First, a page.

By: Kimberly Jackson, Editorial Strategist, King Fish Media
Recently I came across a few articles describing the shift in gender specific shopping responsibilities. It appears that the once “all female” domain of the grocery store is changing. The shifting social and economic tides have brought a wave of change and more men are squeezing the Charmin and cantaloupes than ever before.
This is not surprising, women have been infiltrating traditional men’s clubs since my mom was a blossoming women’s libber – so come on in, we are happy to have you. Feel free to ask us questions if you can’t find stuff!
Here is a BIG HEADS UP to traditional marketers: Procter and Gamble – look who’s looking at you now!? Hey Kraft, should the smiles in your ads also be on a Daddy. Even if men have overestimated their level of participation in the grocery gathering process, there are undoubtedly more of them doing it as a primary decision maker. Some suggest that while men are performing the duty, they are simply executing on the lists (brands) given to them by their female partners. However, they are still impressionable eyeballs in the aisles. Shouldn’t the messaging that comes from traditional big supermarket brands speak to them as well?
Open any circular, magazine or communication from grocery stores. They are filled with happy smiling women, moms and kids. The offers focus on women and family health from a woman’s perspective. The few male images are often men beaming at the women in their lives approvingly. There is a big opportunity to have a couple of happy mommas beaming at their guys who just did a major shop, unloaded the bags , put it all away and had dinner ready by the time their working women comes home from the office.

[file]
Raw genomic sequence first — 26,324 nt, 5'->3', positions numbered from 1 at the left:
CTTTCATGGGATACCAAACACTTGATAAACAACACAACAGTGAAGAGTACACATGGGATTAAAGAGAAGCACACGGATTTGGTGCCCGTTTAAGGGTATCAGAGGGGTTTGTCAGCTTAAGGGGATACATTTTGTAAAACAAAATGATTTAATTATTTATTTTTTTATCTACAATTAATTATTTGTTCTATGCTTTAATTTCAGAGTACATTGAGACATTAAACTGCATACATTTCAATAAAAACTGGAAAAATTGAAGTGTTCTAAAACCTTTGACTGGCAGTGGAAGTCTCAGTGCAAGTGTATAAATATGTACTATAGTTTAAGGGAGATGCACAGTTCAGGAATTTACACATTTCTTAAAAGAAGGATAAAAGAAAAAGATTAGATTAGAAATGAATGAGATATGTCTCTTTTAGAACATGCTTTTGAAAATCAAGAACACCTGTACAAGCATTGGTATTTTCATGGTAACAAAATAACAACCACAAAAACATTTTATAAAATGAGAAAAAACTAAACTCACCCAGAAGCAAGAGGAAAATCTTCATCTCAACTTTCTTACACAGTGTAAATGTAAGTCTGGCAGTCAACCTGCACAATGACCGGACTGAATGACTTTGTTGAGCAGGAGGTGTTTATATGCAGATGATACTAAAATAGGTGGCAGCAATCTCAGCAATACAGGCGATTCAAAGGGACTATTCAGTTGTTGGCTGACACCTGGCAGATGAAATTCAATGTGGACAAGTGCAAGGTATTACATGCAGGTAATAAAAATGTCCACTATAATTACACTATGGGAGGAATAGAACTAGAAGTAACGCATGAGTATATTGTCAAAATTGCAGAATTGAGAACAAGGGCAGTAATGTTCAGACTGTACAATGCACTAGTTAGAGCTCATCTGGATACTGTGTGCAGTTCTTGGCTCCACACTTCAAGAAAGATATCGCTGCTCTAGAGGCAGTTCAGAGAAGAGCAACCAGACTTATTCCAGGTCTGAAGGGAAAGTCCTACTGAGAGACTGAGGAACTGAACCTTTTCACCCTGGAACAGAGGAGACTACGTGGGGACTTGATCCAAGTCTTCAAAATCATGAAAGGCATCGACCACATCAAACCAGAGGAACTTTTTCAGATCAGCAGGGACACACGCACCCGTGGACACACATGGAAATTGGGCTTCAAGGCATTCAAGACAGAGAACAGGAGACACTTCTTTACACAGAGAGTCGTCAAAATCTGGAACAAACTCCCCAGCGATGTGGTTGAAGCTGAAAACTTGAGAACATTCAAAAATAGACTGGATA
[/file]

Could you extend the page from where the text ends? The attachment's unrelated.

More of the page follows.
For the most part, women pushing carts down the aisle represent the majority of shoppers. But, maybe it is time for the marketing communication to target male shoppers for more than just Super Bowl entertaining?
As 2011 gets underway marketers are abuzz about their social media strategy. It seems that everyone from your local diner to the Fortune 1000 is figuring out how they can leverage and drive sales ROI from the myriad of social and mobile platforms and technologies avaliable. I am often surprised how many companies talk about their social media strategy in terms of apps and technology and forget the most important aspect of the overall plan--content.
Content, and the conversations it spurs, is the engine that drives social media engagement and success. Facebook and Twitter are empty vessels without meaningful content and dialog. Companies often open big with elaborate fan pages and don’t have much content to back them up, posting random bits of company news or deals, discounts or specials. While these items are of some interest to consumers, they are certainly not the makings of a two-way conversation.
I would argue that what companies need is a content strategy, not a social media strategy. Social media should only be seen as the distribution channel. By creating valuable and trusted content, companies can change the nature of their relationship with customers. Building trust and affinity can morph a transactional relationship into a long term customer. Social media is an ideal channel for distributing this content directly to customers on your terms and your schedule, and the marriage of content and social media puts your company on par with the media barons of the past.